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An Experimental Test of Advice and Social Functioning

Listed author(s):
  • Bogachan Celen


    (Columbia Business School)

  • Shachar Kariv


    (Department of Economics, University of California, Berkeley)

  • Andrew Schotter


    (Department of Economics, New York University)

Social learning is the process of individuals learning by observing the actions of others. In the real world, however, although people learn by observing the actions of others, they also learn from advice. This paper introduces advice giving into a standard social-learning problem. The experiment is designed so that both pieces of information ? actions and advice ? are equally informative (in fact, identical) in equilibrium. Despite the informational equivalence of advice and actions, in the laboratory, subjects are more willing to follow the advice given to them by their predecessors than to copy their actions. In addition, when advice is given subject behavior is more consistent with the prediction of the theory. Consequently, advice is both more informative and welfare improving.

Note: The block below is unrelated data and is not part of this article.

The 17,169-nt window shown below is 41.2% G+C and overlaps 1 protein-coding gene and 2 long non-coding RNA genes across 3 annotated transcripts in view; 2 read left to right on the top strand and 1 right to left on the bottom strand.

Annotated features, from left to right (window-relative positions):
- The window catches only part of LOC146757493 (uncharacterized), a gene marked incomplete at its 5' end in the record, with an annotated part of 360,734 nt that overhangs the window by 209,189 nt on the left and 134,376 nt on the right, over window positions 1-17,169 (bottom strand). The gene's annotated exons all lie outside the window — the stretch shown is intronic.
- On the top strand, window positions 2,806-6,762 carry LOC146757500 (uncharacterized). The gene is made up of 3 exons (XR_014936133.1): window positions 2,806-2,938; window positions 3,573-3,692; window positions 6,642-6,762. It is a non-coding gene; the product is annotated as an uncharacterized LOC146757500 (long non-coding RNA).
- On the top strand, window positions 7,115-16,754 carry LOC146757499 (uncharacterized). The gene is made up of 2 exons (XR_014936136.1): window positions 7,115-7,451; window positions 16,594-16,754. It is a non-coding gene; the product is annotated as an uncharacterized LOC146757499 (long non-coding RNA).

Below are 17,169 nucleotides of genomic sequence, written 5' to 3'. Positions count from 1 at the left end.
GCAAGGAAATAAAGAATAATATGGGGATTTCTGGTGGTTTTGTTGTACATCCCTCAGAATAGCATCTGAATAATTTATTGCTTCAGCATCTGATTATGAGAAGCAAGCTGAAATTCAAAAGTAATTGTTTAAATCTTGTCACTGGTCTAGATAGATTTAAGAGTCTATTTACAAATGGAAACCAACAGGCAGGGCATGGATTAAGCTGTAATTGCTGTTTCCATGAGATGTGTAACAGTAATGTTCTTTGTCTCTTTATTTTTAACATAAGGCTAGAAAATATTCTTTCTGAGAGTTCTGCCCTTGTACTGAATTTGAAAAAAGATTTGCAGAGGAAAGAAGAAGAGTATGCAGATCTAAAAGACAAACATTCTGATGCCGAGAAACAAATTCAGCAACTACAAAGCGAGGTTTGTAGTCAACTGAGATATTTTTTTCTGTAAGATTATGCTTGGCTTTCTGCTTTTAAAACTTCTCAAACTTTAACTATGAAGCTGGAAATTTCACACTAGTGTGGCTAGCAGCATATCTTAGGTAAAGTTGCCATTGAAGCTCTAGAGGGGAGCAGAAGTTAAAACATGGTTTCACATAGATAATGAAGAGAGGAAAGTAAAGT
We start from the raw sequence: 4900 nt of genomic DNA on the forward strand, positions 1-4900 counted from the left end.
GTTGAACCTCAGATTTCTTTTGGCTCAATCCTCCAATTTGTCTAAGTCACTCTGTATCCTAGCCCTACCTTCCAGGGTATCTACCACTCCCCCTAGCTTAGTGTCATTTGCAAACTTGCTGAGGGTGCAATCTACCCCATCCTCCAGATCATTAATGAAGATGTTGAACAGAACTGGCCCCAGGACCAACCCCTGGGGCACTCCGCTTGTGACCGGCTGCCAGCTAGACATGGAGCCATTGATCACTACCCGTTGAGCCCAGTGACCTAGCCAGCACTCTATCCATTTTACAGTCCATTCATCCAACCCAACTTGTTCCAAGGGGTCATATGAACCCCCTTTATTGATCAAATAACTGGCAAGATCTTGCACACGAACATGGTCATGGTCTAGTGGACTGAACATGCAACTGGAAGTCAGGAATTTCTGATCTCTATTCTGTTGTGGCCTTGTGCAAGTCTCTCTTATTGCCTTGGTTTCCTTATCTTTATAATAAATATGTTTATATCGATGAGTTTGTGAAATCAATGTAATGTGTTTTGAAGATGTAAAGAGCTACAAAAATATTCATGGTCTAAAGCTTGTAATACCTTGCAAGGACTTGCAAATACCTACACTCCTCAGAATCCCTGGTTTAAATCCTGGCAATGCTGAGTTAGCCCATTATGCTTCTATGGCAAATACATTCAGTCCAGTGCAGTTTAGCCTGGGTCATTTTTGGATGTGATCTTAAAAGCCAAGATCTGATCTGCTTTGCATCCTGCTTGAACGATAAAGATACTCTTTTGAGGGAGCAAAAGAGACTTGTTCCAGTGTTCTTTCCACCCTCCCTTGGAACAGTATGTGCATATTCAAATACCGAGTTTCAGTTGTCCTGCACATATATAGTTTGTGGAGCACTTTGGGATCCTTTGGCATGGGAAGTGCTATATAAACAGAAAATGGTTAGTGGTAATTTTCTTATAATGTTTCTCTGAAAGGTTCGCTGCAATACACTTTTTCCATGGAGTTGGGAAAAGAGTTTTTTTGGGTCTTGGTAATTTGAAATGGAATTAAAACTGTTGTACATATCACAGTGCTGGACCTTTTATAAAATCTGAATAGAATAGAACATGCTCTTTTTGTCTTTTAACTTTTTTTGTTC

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Paper provided by New York University, Center for Experimental Social Science in its series Working Papers with number 0021.

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Length: 38 pages
Date of creation: 15 Feb 2007
Handle: RePEc:cso:wpaper:0021
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